A Lamp for My Messiah
הרב אהרן פרידמן
The Midrash Tanchuma on our parsha, cited by Rashi, connects the commandment to prepare and light the Menorah with the portion of the tribal princes:
Why was the portion of the Menorah juxtaposed to the portion of the princes? When Aharon saw the dedication offering of the princes he felt bad that he was not with them in the dedication, neither he nor his tribe. G-d said to him: By your life! Yours is greater than theirs, for you light and prepare the candles.
The Ramban asks, why should Aharon feel bad, since he offered the dedication sacrifices and the daily offerings? Furthermore, what consolation is there in the Menorah more than in other Temple services, which are designated for Aharon and his descendents? (The Ramban's answer is that the Midrash is referring to the candles of the Hasmoneans, based on the Midrash Rabbah and R. Nissim. This is difficult to fit into the language of the Midrash Tanchuma, though.)
Before we resolve the Tanchuma, let us look at the end of the verse, and from there we will return to an understanding of the Midrash: "Speak to Aharon and say to him: When you kindle the lamps, toward the face of the Menorah shall the seven lamps cast light." What is "toward the face of the Menorah?"
Rashi explains that this means the middle lamp. However, the phrase "the seven lights should illuminate" is difficult, as it should have said, "six."
Of the many explanations offered, we choose to follow the Chizkuni, who interprets, "toward the face" as referring to the Table. He writes: "The face of the Menorah - this is the Table, as it says in Parshat Pekudei, 'He placed the Menorah opposite the Table." (Shemot 40:24)
It seems that the deeper meaning is as follows: The Menorah is mentioned in Parshat Teruma only after the Table, and its place in the Mishkan is defined as the middle of the Table - "opposite the Table." Thus, the Menorah is a vessel serving the Table; it is obvious that one who eats at a table requires light. Undoubtedly, the one who eats at the Table is not G-d, who is not corporeal and has no body. The one for whom the Table is destined, in our humble opinion, is the King of Israel. In practice, the king does not enter the Sanctuary, but the Table expresses his reign, which is nourished by G-d. The crown of the Table symbolizes the crown of royalty that sits before G-d on the Throne of G-d, as it says: Shlomo sat on the seat of Hashem as a king in place of David, his father. He was successful, and all of Israel obeyed him." (Divrei Hayamim 1 29:23) [Perhaps the presence of the Table before Hashem is an allusion to the leniency that kings of the Davidic dynasty are allowed to sit in the Temple area, unlike other people.]
Once we understand the function of the Table, we understand as well the function of the Menorah - to illuminate the Table. To illuminate the Table means to direct the king of Israel in the light of Torah. This is the role of the Torah scholars who apply the Torah in daily practice. The seven branches allude to the council of Sages which includes seven advisors, whom the king would consult before deciding significant political decisions. We learn about the existence of such a council in the Gemara Megillah 23a, which explains that the seven people called to read the Torah on Shabbat correspond to the "seven who had access to the king" that appear in Megillat Esther. Presumably, the Gemara means that Israel also had a council of Sages that included seven members, and the seven people called to the Torah represent those Sages and correspond to them. There is an explicit verse in Tehillim (132:17) supporting our thesis: "There I shall cause pride to sprout for David; I have prepared a lamp for My anointed."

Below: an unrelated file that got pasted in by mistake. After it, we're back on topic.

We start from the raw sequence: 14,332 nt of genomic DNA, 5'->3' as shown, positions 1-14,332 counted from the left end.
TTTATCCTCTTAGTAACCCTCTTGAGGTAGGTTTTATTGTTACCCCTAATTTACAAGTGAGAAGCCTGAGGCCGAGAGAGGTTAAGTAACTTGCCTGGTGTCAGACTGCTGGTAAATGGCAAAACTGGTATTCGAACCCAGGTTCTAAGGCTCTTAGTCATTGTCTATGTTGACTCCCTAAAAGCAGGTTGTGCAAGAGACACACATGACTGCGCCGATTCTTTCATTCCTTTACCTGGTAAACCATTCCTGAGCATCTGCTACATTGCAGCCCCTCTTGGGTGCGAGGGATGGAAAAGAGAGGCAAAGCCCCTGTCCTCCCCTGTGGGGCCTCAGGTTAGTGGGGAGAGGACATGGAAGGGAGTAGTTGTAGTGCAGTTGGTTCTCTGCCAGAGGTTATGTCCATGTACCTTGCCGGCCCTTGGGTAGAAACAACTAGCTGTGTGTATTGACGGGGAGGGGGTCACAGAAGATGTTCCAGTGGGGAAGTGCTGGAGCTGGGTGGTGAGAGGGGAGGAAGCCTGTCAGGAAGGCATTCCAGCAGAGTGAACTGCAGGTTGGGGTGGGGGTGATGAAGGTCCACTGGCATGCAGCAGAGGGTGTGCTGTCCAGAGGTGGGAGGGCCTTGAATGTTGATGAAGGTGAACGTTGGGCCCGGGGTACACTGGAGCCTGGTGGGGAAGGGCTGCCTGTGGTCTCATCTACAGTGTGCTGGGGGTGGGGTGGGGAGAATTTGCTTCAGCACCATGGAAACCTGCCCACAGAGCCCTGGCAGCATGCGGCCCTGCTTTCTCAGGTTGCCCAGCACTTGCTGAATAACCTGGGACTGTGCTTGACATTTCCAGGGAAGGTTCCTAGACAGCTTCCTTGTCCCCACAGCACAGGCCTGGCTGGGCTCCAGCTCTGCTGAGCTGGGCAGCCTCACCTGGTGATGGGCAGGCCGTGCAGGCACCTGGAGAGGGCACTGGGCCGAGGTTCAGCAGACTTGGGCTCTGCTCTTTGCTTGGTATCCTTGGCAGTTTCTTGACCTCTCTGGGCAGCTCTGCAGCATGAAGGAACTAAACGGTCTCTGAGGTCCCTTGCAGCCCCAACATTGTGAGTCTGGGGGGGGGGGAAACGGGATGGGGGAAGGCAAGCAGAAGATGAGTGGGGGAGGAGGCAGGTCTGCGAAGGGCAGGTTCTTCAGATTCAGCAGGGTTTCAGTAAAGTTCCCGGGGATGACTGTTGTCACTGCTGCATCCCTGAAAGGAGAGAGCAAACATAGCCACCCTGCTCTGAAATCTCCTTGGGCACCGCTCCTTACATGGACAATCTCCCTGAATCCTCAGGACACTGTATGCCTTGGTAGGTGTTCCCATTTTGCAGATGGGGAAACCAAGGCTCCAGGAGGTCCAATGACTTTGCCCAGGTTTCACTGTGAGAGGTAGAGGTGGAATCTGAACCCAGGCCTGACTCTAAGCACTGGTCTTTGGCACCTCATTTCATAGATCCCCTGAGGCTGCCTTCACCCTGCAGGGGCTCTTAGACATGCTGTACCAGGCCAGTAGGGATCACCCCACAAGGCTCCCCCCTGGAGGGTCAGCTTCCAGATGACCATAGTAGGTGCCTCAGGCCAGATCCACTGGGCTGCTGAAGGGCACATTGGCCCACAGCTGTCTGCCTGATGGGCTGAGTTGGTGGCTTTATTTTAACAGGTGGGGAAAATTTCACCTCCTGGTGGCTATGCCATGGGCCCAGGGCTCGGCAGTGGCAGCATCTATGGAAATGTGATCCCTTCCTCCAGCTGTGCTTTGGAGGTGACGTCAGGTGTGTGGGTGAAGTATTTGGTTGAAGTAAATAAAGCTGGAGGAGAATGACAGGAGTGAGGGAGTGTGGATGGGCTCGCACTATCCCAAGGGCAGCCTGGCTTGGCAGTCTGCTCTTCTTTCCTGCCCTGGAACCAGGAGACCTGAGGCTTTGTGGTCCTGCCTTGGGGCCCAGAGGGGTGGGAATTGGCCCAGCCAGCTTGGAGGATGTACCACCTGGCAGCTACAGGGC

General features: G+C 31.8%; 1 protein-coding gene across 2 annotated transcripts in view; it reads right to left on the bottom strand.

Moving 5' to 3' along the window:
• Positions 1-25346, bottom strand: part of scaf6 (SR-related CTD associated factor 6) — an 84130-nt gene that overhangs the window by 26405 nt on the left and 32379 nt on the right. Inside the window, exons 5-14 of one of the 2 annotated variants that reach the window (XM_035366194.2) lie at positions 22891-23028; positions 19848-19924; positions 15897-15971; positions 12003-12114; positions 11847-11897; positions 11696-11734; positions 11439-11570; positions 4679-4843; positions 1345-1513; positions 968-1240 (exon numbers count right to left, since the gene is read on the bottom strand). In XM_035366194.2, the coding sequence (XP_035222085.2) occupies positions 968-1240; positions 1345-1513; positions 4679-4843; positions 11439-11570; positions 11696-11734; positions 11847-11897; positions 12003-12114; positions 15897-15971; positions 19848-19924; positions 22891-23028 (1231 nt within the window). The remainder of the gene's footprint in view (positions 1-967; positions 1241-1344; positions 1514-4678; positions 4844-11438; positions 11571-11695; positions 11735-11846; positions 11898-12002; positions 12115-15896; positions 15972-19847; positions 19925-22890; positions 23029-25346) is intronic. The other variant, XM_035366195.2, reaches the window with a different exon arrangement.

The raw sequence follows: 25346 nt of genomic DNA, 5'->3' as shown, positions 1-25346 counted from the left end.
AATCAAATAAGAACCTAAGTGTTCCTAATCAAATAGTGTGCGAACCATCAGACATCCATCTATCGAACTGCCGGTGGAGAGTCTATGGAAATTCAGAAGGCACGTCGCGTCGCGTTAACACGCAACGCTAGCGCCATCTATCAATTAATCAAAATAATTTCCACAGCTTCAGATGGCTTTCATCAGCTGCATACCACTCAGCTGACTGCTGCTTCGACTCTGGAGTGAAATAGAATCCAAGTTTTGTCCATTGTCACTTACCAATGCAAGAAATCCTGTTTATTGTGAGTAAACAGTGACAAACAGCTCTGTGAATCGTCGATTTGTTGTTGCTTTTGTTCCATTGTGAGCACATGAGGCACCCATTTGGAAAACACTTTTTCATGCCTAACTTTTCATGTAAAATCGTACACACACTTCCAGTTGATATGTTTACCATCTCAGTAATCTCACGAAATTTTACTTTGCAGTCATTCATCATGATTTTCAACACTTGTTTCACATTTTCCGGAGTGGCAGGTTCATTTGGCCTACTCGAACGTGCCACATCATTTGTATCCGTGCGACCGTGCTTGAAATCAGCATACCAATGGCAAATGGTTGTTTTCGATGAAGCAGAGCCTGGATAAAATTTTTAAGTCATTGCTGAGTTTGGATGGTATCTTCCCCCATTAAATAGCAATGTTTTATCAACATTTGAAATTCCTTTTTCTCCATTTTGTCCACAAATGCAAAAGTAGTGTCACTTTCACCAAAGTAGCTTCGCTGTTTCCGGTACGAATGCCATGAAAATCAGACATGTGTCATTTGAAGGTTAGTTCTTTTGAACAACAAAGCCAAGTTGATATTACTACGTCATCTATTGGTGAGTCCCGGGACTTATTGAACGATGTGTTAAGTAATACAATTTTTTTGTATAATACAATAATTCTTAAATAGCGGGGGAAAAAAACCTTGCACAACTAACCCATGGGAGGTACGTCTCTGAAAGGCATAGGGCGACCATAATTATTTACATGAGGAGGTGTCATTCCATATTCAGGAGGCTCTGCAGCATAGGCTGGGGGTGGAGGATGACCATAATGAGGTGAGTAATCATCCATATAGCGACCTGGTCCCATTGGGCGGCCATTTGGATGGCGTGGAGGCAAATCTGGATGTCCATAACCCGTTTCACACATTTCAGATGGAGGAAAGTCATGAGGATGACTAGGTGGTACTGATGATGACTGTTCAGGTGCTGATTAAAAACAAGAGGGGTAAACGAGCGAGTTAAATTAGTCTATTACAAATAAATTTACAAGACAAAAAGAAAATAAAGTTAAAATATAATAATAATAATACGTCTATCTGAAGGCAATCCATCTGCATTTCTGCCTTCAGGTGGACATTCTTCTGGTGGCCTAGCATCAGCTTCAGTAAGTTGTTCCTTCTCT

Perhaps this approach explains a strange allusion. In the entire Tanach, the word Menorah appears as an acronym in only one verse: "Then Boaz said: The day you buy the field from the hand of Naomi, you must also buy it from Ruth the Moabite, wife of the deceased (Miyad Na'ami Ume'et Ruth Hamoavia)." (Ruth 4:5)
The meaning of this allusion, which appears at the beginning of the Kingdom of Israel, is rooted in G-d's intention when he established the kingdom of Israel from a Moabite woman. In addition to the many correct explanations on this topic, a king whose lineage is dependent of the interpretation of the elders in the gate: "Moabite [man] and not Moabite [woman]" - cannot detach himself from the instruction and illumination of the sages of the Oral Torah that are alluded to in the Menorah. Without them he is not considered worthy of marrying into the community. In Megillat Ruth, G-d ties the monarchy tightly to the Torah, or, in our terms, the Menorah to his Table.
This also explains the Midrash that we began with. The princes, who serve as the political leadership of Israel, come at the dedication of the Mishkan with their offerings. The absence of the tribe of Levi expresses the distance of the tribe from any political-practical leadership in Israel. The tribe of Levi, who lacks a share in the Land, and is scattered amongst his brethren, also has no share in directing the nation. Aharon felt bad about this, and about this itself G-d told him that everyone needs him. The leadership represented by the Table, with twelve loaves corresponding to the number of tribes of Israel, can function only in the light of Torah which is the share of the kohanim and Levites, about whom it says, "They shall teach your ordinances to Yaakov and Your Torah to Israel." (Devarim 33:10) This is an eternal portion.
As in those days, also nowadays, the role of those who learn Torah is not to separate from the leadership of the kingdom of Israel. Just the opposite is true! Our goal is to light its way with precious light and to call it to stride in the holy path, in the path of Hashem.
קוד השיעור: 3783
(Translated by Rav Meir Orlian)